No doubt. So customer education professionals seem obsessed with measurement – probably because that’s how you get funding and justify your worth. What are your thoughts on that?
This is a sticky question. Metrics. Data. It’s one of our biggest challenges. I tend to look more at consumption and adoption.
Primarily, I’m concerned with getting materials in place, making sure people start to consume that content, looking at where they struggle and covering gaps.
And for the long term, I need to focus on adoption. Who’s consuming training? What accounts are they associated with? Do we see an uplift for organizations that use training versus those that don’t? If so, I can share that message. “When you use training, you can expect x% increase in success with this product.”
How do you move the meter on adoption?
I would encourage your listeners to get a pencil and paper and start outlining ways you can add value to your company’s bottom line. Because I’m at a high-growth company, I can contribute value with an onboarding program that helps drive users to the training they need in-the-moment, so they can quickly overcome roadblocks in their path.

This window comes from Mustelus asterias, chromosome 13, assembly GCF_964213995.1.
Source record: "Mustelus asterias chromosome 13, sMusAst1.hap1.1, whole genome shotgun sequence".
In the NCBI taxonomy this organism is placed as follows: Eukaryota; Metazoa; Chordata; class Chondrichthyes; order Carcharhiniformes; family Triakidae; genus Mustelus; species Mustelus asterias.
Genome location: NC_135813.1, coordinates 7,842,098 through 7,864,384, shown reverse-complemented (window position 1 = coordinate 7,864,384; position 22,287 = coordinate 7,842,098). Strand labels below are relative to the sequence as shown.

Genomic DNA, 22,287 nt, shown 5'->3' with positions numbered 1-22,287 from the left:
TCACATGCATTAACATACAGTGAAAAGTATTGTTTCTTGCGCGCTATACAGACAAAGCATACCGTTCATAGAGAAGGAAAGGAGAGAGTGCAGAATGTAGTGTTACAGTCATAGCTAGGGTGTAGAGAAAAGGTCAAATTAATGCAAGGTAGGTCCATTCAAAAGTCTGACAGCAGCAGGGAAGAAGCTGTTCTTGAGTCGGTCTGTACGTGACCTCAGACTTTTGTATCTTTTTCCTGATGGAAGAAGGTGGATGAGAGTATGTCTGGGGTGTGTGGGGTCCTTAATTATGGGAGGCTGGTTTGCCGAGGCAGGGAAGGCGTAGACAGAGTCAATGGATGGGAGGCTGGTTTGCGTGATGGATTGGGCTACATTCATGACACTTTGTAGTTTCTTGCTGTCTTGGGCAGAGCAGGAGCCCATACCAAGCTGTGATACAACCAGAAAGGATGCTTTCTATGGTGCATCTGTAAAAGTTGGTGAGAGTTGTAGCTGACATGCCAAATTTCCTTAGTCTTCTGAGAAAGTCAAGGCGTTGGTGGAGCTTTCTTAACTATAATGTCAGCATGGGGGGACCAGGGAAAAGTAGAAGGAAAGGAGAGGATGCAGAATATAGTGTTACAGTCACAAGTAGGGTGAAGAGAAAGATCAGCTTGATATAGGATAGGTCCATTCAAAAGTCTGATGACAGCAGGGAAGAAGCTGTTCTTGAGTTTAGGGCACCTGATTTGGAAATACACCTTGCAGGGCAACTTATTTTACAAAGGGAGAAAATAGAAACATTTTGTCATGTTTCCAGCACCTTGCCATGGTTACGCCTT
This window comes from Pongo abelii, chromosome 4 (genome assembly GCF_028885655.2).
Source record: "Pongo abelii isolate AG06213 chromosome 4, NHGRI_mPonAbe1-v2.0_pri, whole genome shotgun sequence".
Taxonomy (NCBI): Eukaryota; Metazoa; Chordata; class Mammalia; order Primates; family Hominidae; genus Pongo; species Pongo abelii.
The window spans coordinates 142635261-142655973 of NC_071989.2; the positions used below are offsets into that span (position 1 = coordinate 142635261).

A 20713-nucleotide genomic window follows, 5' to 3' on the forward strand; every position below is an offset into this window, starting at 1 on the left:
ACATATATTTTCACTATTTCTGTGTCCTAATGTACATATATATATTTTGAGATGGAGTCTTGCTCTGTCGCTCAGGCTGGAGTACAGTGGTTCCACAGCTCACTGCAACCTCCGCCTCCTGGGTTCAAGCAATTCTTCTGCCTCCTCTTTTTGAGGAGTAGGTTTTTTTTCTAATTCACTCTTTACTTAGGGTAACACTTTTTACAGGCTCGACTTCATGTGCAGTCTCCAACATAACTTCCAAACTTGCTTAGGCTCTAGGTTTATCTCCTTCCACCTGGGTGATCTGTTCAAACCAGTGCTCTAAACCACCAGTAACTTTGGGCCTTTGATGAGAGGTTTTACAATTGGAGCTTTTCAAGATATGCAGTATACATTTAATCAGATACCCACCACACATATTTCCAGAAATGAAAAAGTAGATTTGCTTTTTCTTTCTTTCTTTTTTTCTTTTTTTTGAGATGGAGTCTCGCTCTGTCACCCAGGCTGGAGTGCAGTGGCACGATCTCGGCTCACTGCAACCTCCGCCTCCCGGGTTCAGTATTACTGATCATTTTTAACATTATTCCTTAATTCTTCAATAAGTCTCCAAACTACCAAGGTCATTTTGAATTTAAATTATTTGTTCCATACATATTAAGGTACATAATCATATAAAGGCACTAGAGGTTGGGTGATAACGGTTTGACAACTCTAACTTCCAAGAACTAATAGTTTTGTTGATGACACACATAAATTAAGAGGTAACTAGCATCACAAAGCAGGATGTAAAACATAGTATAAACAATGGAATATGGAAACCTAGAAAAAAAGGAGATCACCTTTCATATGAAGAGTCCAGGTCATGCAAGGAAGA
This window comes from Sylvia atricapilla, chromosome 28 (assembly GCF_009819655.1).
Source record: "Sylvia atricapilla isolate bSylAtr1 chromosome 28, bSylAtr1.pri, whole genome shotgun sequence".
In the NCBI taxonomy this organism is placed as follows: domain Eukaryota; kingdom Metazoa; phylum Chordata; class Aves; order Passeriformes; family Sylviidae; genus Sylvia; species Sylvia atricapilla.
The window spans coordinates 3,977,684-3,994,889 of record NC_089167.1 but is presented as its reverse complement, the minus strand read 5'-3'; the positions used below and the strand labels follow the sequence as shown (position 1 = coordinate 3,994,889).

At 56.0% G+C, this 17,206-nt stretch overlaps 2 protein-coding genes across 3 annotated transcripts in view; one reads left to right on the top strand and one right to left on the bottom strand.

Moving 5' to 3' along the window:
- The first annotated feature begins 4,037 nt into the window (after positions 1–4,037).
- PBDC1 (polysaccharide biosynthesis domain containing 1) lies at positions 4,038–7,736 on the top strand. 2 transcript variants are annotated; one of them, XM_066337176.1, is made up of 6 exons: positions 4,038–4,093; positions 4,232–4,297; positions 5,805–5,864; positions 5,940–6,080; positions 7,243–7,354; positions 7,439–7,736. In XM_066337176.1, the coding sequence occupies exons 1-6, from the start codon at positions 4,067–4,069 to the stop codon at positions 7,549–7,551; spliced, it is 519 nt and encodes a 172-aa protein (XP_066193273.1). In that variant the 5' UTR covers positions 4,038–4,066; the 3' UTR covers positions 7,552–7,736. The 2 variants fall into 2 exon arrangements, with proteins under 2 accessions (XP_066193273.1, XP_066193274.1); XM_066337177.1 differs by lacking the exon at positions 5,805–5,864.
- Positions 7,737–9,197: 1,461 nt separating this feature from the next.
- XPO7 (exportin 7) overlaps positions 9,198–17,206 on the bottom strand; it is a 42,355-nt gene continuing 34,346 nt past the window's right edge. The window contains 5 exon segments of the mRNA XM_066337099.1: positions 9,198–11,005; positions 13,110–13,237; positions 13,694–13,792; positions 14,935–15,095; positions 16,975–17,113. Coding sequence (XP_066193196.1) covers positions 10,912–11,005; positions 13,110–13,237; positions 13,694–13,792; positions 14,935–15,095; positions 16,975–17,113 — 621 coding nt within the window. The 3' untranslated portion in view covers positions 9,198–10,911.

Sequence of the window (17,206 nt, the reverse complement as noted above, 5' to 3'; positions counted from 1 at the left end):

Then I can begin correlating this with customer adoption and success. For example, how much more time do trained users spend with the product than those who haven’t completed training? These can be squishy values, but it starts to paint a picture.
FOR MORE QUESTIONS AND COMPLETE ANSWERS, LISTEN TO THE FULL PODCAST NOW!
Want more LMS insights? Replay our on-demand webinar:
Convincing employees to engage in training is hard enough. So what happens when you want to educate customers, channel partners and others across your extended enterprise? Relevant content is a start, but it is not enough.
What else does it take to succeed?
Join John Leh, CEO and Lead Analyst at Talented Learning, and Kevin Hanegan, VP of Knowledge and Learning at Qlik, as they explore learning strategies that win extended enterprise hearts and minds. They discuss:
- Innovative marketing techniques to attract external audiences
- Methods for improving content quality and contextual relevance
- How to motivate learners with contests and rewards
- Creative ways to leverage video for stronger engagement
- What custom mobile apps can do to drive continuous learning
- How to measure, analyze and improve your impact, over time